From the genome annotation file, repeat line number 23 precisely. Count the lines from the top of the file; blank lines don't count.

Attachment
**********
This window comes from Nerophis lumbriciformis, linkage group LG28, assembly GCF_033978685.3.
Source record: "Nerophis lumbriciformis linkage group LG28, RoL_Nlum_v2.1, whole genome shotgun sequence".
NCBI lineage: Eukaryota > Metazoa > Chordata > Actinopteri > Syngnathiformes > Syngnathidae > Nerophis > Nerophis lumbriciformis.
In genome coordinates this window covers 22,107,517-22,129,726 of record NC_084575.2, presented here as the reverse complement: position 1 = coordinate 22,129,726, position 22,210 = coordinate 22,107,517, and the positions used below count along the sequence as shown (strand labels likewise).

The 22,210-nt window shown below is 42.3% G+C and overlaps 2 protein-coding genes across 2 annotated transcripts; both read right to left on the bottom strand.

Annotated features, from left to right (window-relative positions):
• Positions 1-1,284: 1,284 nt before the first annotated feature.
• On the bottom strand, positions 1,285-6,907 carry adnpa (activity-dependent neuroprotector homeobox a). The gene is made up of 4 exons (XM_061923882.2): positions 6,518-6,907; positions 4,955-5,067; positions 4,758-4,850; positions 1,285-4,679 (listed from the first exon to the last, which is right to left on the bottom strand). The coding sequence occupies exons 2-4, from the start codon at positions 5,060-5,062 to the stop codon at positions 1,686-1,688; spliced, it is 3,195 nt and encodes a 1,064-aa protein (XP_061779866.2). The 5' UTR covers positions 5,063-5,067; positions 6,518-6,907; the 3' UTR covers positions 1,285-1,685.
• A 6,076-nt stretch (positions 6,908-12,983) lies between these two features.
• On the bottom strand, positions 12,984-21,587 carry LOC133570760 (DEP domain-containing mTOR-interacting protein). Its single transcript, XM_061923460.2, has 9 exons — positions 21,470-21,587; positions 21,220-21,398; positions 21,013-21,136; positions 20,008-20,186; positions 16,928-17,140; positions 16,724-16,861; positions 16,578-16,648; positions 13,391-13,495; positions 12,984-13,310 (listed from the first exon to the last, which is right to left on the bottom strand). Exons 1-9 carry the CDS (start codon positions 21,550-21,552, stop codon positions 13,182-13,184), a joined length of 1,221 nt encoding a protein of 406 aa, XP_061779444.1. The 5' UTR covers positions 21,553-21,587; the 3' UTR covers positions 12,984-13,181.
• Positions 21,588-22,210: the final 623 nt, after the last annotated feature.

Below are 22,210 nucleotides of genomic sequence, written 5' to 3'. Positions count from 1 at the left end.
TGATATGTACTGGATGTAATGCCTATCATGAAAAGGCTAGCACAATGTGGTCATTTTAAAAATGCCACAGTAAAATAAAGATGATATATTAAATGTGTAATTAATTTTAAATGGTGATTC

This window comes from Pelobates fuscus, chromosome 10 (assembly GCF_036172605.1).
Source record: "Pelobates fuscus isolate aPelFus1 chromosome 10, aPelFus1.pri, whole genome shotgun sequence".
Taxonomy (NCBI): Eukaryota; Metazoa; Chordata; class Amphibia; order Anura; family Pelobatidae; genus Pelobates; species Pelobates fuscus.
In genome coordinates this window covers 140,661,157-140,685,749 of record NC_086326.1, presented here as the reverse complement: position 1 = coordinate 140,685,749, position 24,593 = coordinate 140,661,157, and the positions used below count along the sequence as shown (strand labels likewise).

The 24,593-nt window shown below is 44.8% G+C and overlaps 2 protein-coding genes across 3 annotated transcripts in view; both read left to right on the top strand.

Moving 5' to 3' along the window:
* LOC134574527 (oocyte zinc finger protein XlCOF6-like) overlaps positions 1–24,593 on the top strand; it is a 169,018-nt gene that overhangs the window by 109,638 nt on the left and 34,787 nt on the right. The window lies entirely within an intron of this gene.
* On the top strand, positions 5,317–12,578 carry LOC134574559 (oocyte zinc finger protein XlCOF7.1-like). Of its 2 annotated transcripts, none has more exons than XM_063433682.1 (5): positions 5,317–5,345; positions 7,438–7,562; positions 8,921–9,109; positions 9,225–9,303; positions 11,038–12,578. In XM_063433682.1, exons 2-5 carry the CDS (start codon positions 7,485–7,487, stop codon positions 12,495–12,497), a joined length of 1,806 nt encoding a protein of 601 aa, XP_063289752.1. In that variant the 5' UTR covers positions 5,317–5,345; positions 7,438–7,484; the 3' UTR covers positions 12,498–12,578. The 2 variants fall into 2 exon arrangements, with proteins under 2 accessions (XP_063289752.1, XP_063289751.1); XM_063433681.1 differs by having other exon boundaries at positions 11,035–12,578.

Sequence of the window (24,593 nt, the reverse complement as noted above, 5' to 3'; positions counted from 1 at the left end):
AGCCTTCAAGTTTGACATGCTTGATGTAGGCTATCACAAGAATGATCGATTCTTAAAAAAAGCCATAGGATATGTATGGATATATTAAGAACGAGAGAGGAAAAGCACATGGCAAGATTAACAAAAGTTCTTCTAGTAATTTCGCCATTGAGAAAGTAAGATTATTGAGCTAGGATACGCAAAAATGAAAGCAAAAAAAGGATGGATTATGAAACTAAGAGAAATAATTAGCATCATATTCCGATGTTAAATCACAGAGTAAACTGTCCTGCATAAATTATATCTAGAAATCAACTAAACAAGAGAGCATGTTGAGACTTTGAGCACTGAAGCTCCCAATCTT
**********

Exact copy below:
AGCCTTCAAGTTTGACATGCTTGATGTAGGCTATCACAAGAATGATCGATTCTTAAAAAAAGCCATAGGATATGTATGGATATATTAAGAACGAGAGAGGAAAAGCACATGGCAAGATTAACAAAAGTTCTTCTAGTAATTTCGCCATTGAGAAAGTAAGATTATTGAGCTAGGATACGCAAAAATGAAAGCAAAAAAAGGATGGATTATGAAACTAAGAGAAATAATTAGCATCATATTCCGATGTTAAATCACAGAGTAAACTGTCCTGCATAAATTATATCTAGAAATCAACTAAACAAGAGAGCATGTTGAGACTTTGAGCACTGAAGCTCCCAATCTT